What Is the NASDAQ?
From Humble Origins to 3,300 Companies Under Its Umbrella
If you buy or sell investments, you are likely aware that stocks move on exchanges that allow trading to take place. The New York Stock Exchange is the most well-known exchange, but the NASDAQ has emerged in the last quarter century as one of the largest as well.
The NASDAQ is an electronic exchange where stocks are traded through an automated network of computers instead of a trading floor.
It stands for National Association of Securities Dealers Automated Quotations System and is the world's second-largest stock exchange based on market capitalization. It trades listed stocks as well as over-the-counter (OTC) stocks. As a general rule of thumb, it is where most technology stocks are traded. A quick way to tell if a company is listed on the NASDAQ is to check out the ticker symbol. (e.g. Microsoft = MSFT, Dell Computers = DELL, Cisco = CSCO).
Major stocks that trade on the NASDAQ include Apple, Amazon, Microsoft, Facebook, Gilead Sciences, Intel, and Oracle.
How The NASDAQ Was Created
In 1971, the National Association of Securities Details (NASD) set out to invent and create the world's first electronic stock market. When it opened its doors on February 7, 1971, the NASDAQ couldn't execute trades. Instead, it provided automated quotations. In the years following its founding, the NASDAQ regularly facilitated OTC trading, so much so that NASDAQ became synonymous with OTC and was often referred to as an OTC market in the media and trade publications. Later, it added automated trading systems that could create trade and volume reports and became the first exchange to offer online trading. Fast forward to the current day — the NASDAQ lists more than 3,700 companies and boasts the highest trade volume in the U.S. market. More than $10 trillion worth of companies trades on the NASDAQ.
A history of the NASDAQ shows a track record of groundbreaking accomplishments. In addition to being the first exchange to offer electronic trading, it was the first exchange to launch a website, the first to store records in the cloud, and the first to sell its technology to other exchanges.
NASDAQ Trading Hours
Just like the New York Stock Exchange (NYSE), the NASDAQ is open for trading between 9 a.m. ET and 4:30 p.m. ET. However, NASDAQ offers traders "pre-market" and "post-market" hours. Pre-market hours are from 4:00 AM to 9:30 AM ET and post-market hours are from 4:30 PM to 8 PM ET.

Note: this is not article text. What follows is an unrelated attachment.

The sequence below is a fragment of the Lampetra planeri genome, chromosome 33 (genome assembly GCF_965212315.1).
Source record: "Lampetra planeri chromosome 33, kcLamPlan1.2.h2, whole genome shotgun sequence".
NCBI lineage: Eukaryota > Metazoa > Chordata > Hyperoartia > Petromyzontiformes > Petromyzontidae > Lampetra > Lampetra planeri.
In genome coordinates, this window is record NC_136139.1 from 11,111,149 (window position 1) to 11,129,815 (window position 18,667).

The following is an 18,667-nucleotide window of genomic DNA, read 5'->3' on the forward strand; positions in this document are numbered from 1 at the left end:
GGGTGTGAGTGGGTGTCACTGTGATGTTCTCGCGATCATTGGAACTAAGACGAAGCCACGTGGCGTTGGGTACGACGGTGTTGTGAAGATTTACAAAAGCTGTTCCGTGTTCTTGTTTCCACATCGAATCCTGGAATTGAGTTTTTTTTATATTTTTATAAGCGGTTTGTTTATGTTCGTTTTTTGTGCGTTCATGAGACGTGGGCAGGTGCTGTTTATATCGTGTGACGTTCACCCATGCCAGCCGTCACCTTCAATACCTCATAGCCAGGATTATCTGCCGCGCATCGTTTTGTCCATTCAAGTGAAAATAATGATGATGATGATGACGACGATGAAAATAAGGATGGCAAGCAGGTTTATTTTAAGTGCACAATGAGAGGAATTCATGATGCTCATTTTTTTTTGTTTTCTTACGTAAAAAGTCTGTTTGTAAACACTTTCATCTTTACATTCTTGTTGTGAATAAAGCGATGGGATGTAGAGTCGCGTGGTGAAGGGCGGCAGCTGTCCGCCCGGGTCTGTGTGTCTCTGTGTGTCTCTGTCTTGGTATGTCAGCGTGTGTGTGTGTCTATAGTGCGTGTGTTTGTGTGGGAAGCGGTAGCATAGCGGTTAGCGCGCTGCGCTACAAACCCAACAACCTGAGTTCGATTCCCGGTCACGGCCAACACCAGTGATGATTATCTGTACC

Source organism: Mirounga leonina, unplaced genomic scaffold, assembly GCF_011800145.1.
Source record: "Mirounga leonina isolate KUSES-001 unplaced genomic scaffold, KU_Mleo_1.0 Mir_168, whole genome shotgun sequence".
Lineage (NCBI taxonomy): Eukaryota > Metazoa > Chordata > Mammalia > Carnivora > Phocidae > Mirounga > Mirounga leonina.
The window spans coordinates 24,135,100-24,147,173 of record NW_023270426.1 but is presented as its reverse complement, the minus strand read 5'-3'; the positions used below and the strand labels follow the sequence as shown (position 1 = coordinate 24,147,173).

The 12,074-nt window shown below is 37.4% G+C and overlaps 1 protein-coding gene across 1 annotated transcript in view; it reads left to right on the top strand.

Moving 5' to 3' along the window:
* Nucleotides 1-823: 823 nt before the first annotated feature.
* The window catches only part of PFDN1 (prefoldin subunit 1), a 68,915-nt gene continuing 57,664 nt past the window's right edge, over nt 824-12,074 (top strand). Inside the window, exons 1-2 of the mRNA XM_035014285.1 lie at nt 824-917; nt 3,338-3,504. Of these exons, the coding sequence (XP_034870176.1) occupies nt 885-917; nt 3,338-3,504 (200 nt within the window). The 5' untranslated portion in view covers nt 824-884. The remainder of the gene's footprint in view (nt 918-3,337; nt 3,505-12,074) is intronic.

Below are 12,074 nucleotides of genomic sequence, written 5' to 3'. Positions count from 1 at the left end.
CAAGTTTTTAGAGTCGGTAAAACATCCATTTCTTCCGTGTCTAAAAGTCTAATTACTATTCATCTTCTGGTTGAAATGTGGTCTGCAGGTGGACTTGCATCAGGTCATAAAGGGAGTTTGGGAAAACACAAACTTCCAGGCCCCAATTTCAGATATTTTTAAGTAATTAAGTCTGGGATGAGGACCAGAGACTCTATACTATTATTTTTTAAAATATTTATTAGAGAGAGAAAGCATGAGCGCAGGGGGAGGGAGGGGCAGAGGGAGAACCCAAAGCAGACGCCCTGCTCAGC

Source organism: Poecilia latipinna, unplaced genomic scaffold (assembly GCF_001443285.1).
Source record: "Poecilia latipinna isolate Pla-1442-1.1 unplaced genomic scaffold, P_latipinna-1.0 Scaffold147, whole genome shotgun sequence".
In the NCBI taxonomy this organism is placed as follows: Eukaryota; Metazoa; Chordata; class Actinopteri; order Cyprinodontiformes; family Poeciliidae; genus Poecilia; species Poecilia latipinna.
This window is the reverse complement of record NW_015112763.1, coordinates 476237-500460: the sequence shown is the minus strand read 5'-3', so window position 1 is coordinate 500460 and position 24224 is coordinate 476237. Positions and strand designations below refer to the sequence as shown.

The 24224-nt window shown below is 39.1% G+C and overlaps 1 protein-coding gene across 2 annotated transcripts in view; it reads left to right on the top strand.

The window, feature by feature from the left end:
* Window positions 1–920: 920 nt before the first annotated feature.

NASDAQ Listing Requirements
For a stock or security to be listed on the NASDAQ electronic exchange, a company must meet certain requirements based on their finances, liquidity, and corporate governance, be registered with the Securities Exchange Commission (SEC) and have at least three market makers. Once their application is submitted, it may take anywhere between 4 and 6 weeks for their listing to be approved.
NASDAQ U.S. Market Tiers
Based on the listing requirements, a company's stock will be listed in one of the three following market tiers. Companies listed in the Global Select Market must pass the most stringent requirements, while those listed in the Capital Market must pass the least stringent requirements.
- Global Select Market
This composite is made up of the stocks of 1,200 U.S. and international companies and is weighted based on market capitalization. As I previously mentioned, companies listed here must pass NASDAQ's highest standards. Global Market listings are surveyed annually by NASDAQ's Listing Qualifications Department and will move them to the Global Select Market if eligible.
- Global Market
NASDAQ's Global Market consists of 1,450 stocks of companies listed in the United States and internationally. It is considered to be a mid-cap market.
- Capital Market
Once called the SmallCap Market before NASDAQ changed the name, you'll find a large list of companies with smaller market capitalizations.
Because the NASDAQ is largely made up of tech stocks, its overall performance has been very strong in the last quarter century. As of June 2018, the NASDAQ-100 index, which includes the top 100 stocks in the exchange, reported a 5-year return of 155% and 240% over ten years. Meanwhile, its Biotechnology Index reported a 138% 5-year return and a 10-year return of 312%.